And the Mizuno Premier Slowpitch Gloves comes with the well-known, loved, and signature Mizuno price point. So, I highlighted the “price point” so much because that’s the most striking feature of this glove. But there’s more to it.

For starters, the 13-inch H-web pattern is excellent for infielders. It’s an amazing slowpitch softball first base glove. Sure, you may think that a 13-incher is 1-2 inches overkill.

But the thing is, for slowpitch softball, you need a deeper pocket. The 13-inch H-webbed infielder’s glove has the deep pocket you would want to catch flyballs with ease.

The palm padding of this glove is not too shabby either. It shouldn’t hurt you or cause a shockwave if you can snag the ball inside the pocket.

However, if it hits the sides instead of the pocket, it will sting a little. Nothing major, though. You can soldier through it. Apart from the H-web, there’s the Tartan U web that you can use for pitching as well.

I know that there’s no point in hiding the ball in slowpitch because the speed of the ball won’t startle the hitter. But you can still pull some tricks like the backspin and catch the hitter off-guard if the ball is hidden.

The build quality is way better than what I’d expect from a glove in the $50 range. The inside or palm area has a full-grain leather and the outer layer has pigskin. I’m not a big fan of pigskin because it’s not as durable as rawhide or steerhide.

Considering the price of this glove, I don’t mind the pigskin outer layer too much. Plus, the glove feels comfortable and snug. That’s what’s important.

So, if a casual slowpitch game is on your mind and you want to enjoy it without dipping deep into your savings, give the Mizuno Premier a shot.

5. EASTON EL JEFE Slowpitch Softball Glove

EASTON EL JEFE Slowpitch Softball Glove

Our instincts often tell us not to go too big or too little. It’s a kind of “moderate” city. The same thing happens with slowpitch gloves as well.

The Easton EL JEFE is the perfect example of hitting the right balance between price and performance. Let me tell you why. I was really impressed with the pocket design of this glove. It’s hard to find pockets dedicated to softball players.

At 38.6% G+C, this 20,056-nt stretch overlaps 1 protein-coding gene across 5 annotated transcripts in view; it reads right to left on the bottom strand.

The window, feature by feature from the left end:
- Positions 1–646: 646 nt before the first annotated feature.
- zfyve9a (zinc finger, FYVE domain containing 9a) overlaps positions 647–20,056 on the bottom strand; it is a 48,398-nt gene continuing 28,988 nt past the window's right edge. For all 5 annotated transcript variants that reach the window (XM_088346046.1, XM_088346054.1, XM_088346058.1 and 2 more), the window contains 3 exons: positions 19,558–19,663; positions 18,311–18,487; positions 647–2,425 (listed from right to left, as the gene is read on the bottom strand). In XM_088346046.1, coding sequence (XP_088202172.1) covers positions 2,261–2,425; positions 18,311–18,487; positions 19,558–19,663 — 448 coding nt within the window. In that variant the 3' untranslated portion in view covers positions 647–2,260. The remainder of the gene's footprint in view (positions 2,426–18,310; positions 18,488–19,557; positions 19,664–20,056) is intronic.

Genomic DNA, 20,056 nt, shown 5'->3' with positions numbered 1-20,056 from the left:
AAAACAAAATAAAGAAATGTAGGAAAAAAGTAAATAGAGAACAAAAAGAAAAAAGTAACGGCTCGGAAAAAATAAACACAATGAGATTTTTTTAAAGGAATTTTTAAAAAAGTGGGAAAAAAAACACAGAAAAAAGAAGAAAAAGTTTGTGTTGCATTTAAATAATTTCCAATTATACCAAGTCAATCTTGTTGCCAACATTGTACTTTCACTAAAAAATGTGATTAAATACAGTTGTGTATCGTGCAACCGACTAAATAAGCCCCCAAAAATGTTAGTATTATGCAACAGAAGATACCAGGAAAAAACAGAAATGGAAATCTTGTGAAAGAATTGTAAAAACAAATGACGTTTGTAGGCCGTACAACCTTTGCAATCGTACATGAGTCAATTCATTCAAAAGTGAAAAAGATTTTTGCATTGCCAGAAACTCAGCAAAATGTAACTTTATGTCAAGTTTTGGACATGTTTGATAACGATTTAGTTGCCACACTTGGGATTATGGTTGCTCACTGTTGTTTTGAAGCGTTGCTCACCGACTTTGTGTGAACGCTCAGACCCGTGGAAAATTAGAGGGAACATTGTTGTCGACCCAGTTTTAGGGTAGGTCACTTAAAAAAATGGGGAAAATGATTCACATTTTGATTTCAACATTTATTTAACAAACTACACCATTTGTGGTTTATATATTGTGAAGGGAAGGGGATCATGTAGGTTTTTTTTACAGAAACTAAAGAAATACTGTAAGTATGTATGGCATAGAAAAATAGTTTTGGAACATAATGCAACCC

Because most manufacturers try to maintain some vestiges of a baseball glove. That’s where the Easton EL JEFE excels. So, the deep pocket makes it pretty easy to catch incoming flyballs.

The leather is not too shabby as well. After putting in a ton of hours into the glove, I can say with confidence that the leather is from quality steer.

However, you won’t get the premium feel of Rawlings or Wilson. But you’re paying one-third of the price. So, it’s a win in my books.

The break-in process is easier compared to a lot of other full-grain leather gloves. Sure, you need to give it time and maybe try a few break-in techniques to get it all set.

But it doesn’t mean you need to have hours of playtime before the glove reaches its prime.

Plenty of size and webbing options are available as well. As you know, I’m a big fan of flexibility. There’s the trapeze web, the H-web, dual-bar single post, and dual bar H-web.

Also, the size ranges from 12.5 to 14 inches. I would’ve preferred having an I-web glove in the list as well for infielders. But that’s okay.

It’s easy to see where the ball is going in a slow-pitch game. So, you don’t need the visibility that I-web offers.

It’s not all sunshine in the Easton EL JEFE dugout. I didn’t like the palm padding of the glove. In fact, one time I was using it as an infielder’s fastpitch glove and the ball hit my palm real hard. It took me a few minutes to recover.

So, all I can say is that, don’t use it as a utility glove because it isn’t. The padding is a clear signal that it’s meant for slow-pitch games.

If you can tinker with the padding and add some extra layers, you should be able to use it for other games without too much trouble.


  • Glove Type: Infielder/ Outfielder/ Pitcher
  • Size: 12.5 – 14 inches
  • Material: Diamond Steer Leather
  • Throw: Right hand/ Left hand

6. Wilson A2000 SuperSkin Slowpitch Softball Glove

Wilson A2000 SuperSkin Slowpitch Softball Glove

Before I get into the last glove, let me tell you- this is the most expensive glove on the list (for a good reason). All the other slow-pitch gloves I’ve talked about are between $50-$150.